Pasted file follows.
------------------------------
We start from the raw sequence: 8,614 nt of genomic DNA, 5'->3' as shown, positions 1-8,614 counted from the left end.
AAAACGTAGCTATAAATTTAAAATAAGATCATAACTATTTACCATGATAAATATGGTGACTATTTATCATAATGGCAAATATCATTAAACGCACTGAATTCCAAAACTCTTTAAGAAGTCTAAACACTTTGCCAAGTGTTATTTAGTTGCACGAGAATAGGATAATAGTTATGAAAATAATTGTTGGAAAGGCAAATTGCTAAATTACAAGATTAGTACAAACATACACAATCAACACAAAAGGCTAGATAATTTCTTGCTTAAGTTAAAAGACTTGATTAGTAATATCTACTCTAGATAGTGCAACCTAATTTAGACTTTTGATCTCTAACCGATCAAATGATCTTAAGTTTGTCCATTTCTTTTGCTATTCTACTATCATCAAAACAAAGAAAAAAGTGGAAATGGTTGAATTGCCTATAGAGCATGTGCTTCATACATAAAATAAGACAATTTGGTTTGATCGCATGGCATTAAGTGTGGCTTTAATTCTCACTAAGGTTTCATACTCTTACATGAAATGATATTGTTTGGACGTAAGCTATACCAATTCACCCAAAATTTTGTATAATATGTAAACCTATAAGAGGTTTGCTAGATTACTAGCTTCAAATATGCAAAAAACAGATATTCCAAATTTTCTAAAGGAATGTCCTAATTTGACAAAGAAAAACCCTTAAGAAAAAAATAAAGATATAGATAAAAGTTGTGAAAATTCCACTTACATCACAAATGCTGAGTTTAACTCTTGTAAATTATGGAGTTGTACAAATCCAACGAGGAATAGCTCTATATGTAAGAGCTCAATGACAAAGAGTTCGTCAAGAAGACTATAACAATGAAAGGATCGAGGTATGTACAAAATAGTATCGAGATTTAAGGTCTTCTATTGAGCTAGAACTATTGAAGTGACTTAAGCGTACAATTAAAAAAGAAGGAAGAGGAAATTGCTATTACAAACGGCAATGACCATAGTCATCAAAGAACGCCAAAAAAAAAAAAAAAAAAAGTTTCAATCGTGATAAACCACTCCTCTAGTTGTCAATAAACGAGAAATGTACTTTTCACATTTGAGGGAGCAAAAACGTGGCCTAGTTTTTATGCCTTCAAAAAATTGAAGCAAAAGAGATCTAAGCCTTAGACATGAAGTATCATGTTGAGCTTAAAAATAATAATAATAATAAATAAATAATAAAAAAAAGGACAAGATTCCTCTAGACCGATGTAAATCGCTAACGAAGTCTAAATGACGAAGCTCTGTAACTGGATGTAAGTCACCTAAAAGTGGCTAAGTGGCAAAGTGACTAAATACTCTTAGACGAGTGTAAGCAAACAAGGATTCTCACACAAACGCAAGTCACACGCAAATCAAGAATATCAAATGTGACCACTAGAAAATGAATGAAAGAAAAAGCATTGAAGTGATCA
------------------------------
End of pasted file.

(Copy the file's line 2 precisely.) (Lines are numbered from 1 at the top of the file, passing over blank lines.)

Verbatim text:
AAAACGTAGCTATAAATTTAAAATAAGATCATAACTATTTACCATGATAAATATGGTGACTATTTATCATAATGGCAAATATCATTAAACGCACTGAATTCCAAAACTCTTTAAGAAGTCTAAACACTTTGCCAAGTGTTATTTAGTTGCACGAGAATAGGATAATAGTTATGAAAATAATTGTTGGAAAGGCAAATTGCTAAATTACAAGATTAGTACAAACATACACAATCAACACAAAAGGCTAGATAATTTCTTGCTTAAGTTAAAAGACTTGATTAGTAATATCTACTCTAGATAGTGCAACCTAATTTAGACTTTTGATCTCTAACCGATCAAATGATCTTAAGTTTGTCCATTTCTTTTGCTATTCTACTATCATCAAAACAAAGAAAAAAGTGGAAATGGTTGAATTGCCTATAGAGCATGTGCTTCATACATAAAATAAGACAATTTGGTTTGATCGCATGGCATTAAGTGTGGCTTTAATTCTCACTAAGGTTTCATACTCTTACATGAAATGATATTGTTTGGACGTAAGCTATACCAATTCACCCAAAATTTTGTATAATATGTAAACCTATAAGAGGTTTGCTAGATTACTAGCTTCAAATATGCAAAAAACAGATATTCCAAATTTTCTAAAGGAATGTCCTAATTTGACAAAGAAAAACCCTTAAGAAAAAAATAAAGATATAGATAAAAGTTGTGAAAATTCCACTTACATCACAAATGCTGAGTTTAACTCTTGTAAATTATGGAGTTGTACAAATCCAACGAGGAATAGCTCTATATGTAAGAGCTCAATGACAAAGAGTTCGTCAAGAAGACTATAACAATGAAAGGATCGAGGTATGTACAAAATAGTATCGAGATTTAAGGTCTTCTATTGAGCTAGAACTATTGAAGTGACTTAAGCGTACAATTAAAAAAGAAGGAAGAGGAAATTGCTATTACAAACGGCAATGACCATAGTCATCAAAGAACGCCAAAAAAAAAAAAAAAAAAAGTTTCAATCGTGATAAACCACTCCTCTAGTTGTCAATAAACGAGAAATGTACTTTTCACATTTGAGGGAGCAAAAACGTGGCCTAGTTTTTATGCCTTCAAAAAATTGAAGCAAAAGAGATCTAAGCCTTAGACATGAAGTATCATGTTGAGCTTAAAAATAATAATAATAATAAATAAATAATAAAAAAAAGGACAAGATTCCTCTAGACCGATGTAAATCGCTAACGAAGTCTAAATGACGAAGCTCTGTAACTGGATGTAAGTCACCTAAAAGTGGCTAAGTGGCAAAGTGACTAAATACTCTTAGACGAGTGTAAGCAAACAAGGATTCTCACACAAACGCAAGTCACACGCAAATCAAGAATATCAAATGTGACCACTAGAAAATGAATGAAAGAAAAAGCATTGAAGTGATCA